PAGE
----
Boston – February 21, 2019 – Last week, New England Law | Boston Professor Dina Haynes filed two official communiques in response to alleged harassment of lawyers, human rights workers, and journalists engaging in lawful work with refugees, asylum seekers, and unaccompanied children.
This included an official communique to Fionnuala Ni Aolain, UN Special Rapporteur for the Protection and Promotion of Human Rights while Countering Terrorism, filed on behalf of nearly 30 organizations and individuals, herself included, who have been stopped during travel, allegedly in retaliation for their immigrant rights work.
Professor Haynes also filed a communique to the Special Rapporteur on the Situation of Human Rights Defenders. She signed on to a formal request for precautionary measures before the Inter-American Commission for Human Rights as well on behalf of Al Otro Lado, a legal services nonprofit serving indigent deportees, migrants, and refugees.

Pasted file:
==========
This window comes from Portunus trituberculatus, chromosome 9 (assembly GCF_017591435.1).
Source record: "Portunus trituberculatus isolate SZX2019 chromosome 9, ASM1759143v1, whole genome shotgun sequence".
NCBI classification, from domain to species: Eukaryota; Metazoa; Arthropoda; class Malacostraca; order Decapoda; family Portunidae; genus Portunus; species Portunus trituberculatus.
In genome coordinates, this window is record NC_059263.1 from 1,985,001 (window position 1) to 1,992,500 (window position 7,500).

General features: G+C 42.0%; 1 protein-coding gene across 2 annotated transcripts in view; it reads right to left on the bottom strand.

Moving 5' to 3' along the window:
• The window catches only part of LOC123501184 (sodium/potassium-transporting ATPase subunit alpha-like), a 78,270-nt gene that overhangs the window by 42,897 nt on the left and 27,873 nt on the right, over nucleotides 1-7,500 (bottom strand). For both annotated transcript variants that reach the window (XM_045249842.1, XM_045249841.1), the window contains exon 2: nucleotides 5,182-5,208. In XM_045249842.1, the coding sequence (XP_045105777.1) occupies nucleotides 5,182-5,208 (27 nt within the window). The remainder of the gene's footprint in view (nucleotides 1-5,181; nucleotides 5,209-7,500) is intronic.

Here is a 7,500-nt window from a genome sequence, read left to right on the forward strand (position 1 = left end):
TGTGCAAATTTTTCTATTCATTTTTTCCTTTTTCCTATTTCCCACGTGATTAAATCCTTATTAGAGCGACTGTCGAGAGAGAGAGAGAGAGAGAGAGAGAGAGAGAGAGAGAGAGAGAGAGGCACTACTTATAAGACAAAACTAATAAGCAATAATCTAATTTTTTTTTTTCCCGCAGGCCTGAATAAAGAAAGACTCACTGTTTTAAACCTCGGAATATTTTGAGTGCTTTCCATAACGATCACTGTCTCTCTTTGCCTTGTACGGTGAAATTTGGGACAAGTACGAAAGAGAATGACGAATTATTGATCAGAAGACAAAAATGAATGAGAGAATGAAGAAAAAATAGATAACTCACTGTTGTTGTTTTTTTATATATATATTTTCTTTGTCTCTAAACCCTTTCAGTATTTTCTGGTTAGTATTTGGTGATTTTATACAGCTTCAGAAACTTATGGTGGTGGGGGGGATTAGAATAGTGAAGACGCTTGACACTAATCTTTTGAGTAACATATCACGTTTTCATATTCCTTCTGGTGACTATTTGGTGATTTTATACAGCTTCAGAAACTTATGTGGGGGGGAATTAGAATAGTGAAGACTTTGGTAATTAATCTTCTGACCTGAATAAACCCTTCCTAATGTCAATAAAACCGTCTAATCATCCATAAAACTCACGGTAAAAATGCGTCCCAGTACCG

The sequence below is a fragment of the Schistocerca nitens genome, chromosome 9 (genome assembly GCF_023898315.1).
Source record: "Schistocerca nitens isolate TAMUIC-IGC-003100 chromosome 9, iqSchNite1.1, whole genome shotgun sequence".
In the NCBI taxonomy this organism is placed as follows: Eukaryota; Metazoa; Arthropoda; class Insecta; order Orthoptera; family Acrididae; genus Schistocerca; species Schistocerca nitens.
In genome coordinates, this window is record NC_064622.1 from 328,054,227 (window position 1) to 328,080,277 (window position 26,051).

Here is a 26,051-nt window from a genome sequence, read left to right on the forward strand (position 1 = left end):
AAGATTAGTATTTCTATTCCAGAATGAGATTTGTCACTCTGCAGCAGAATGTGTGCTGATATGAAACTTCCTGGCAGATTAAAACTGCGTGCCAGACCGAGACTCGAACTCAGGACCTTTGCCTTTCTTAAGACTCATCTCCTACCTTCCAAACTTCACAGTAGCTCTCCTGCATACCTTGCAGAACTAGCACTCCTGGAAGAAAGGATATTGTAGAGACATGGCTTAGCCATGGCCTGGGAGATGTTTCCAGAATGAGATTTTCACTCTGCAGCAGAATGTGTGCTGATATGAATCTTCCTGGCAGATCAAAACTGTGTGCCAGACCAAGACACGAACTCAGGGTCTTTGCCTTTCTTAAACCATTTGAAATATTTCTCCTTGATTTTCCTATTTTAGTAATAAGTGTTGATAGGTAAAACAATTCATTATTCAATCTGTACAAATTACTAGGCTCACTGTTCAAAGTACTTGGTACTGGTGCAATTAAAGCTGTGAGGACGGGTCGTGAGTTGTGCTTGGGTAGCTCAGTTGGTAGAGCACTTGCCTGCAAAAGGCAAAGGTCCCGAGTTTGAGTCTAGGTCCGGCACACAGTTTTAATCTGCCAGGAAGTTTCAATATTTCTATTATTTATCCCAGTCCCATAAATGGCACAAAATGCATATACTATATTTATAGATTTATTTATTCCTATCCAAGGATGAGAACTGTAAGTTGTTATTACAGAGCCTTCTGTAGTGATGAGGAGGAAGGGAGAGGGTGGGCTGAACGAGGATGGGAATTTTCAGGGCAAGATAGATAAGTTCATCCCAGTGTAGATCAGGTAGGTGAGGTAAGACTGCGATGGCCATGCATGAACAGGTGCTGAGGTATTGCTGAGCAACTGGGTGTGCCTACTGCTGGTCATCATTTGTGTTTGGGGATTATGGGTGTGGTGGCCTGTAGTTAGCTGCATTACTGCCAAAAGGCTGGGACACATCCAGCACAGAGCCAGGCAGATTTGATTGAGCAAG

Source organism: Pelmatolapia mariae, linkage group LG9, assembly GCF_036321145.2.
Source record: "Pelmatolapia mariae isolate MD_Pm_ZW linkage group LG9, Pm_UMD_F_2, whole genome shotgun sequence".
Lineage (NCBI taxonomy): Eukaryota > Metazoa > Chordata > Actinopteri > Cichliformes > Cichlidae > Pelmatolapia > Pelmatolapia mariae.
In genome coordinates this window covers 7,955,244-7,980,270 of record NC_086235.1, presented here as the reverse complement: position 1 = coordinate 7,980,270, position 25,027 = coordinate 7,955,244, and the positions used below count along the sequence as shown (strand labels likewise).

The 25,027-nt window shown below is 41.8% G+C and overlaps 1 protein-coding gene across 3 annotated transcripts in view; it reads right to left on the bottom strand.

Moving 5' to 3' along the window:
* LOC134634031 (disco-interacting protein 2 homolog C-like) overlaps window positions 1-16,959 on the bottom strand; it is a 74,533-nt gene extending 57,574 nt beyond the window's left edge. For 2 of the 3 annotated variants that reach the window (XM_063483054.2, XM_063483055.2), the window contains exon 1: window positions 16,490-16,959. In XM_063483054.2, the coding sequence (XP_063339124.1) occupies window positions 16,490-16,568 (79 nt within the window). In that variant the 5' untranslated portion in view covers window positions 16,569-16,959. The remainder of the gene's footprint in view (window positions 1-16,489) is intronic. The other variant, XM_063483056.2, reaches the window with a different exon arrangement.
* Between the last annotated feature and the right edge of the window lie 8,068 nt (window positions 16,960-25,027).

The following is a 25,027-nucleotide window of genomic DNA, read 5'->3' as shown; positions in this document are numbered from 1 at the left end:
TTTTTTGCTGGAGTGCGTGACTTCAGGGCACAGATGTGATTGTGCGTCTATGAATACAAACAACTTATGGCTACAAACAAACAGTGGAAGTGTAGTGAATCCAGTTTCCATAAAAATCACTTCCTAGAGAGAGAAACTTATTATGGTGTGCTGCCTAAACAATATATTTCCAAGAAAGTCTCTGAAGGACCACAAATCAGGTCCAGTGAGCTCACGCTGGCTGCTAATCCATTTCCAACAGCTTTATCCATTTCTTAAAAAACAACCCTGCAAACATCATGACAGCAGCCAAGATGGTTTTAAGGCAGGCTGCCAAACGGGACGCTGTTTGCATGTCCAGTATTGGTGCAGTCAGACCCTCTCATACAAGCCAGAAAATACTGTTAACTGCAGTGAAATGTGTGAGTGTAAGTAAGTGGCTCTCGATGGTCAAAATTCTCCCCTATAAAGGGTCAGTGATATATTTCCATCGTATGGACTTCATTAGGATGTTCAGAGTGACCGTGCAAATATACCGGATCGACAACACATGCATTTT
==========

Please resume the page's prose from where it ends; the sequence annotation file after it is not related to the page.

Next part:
Professor Haynes specializes in immigration, human rights law, and constitutional law. In addition to her course work, she serves as the director of the Immigration Law certificate program at New England Law. Before teaching, she was an international human rights lawyer, serving as Director General of the Human Rights Department for the Organization for Security and Cooperation in Europe (OSCE) in Bosnia-Herzegovina and as Human Rights Adviser to the OSCE in Serbia and Montenegro. She also held field posts for both the UN High Commissioners for Refugees and Human Rights, respectively, in Afghanistan, Rwanda, and Croatia.
Several other journalists, filmmakers, and other rights defenders have also been stopped and detained by border officials after having been “flagged” by the U.S. government. Professor Haynes wrote and submitted the communiques on behalf of all parties to summarize some of those instances. Her goal was to bring external attention to the alleged abuse of authority and to share their collective concerns to the appropriate offices within the United States government and countries honoring these “flags.” The hope is that human rights defenders will be permitted to continue with their work without the interference of border officials.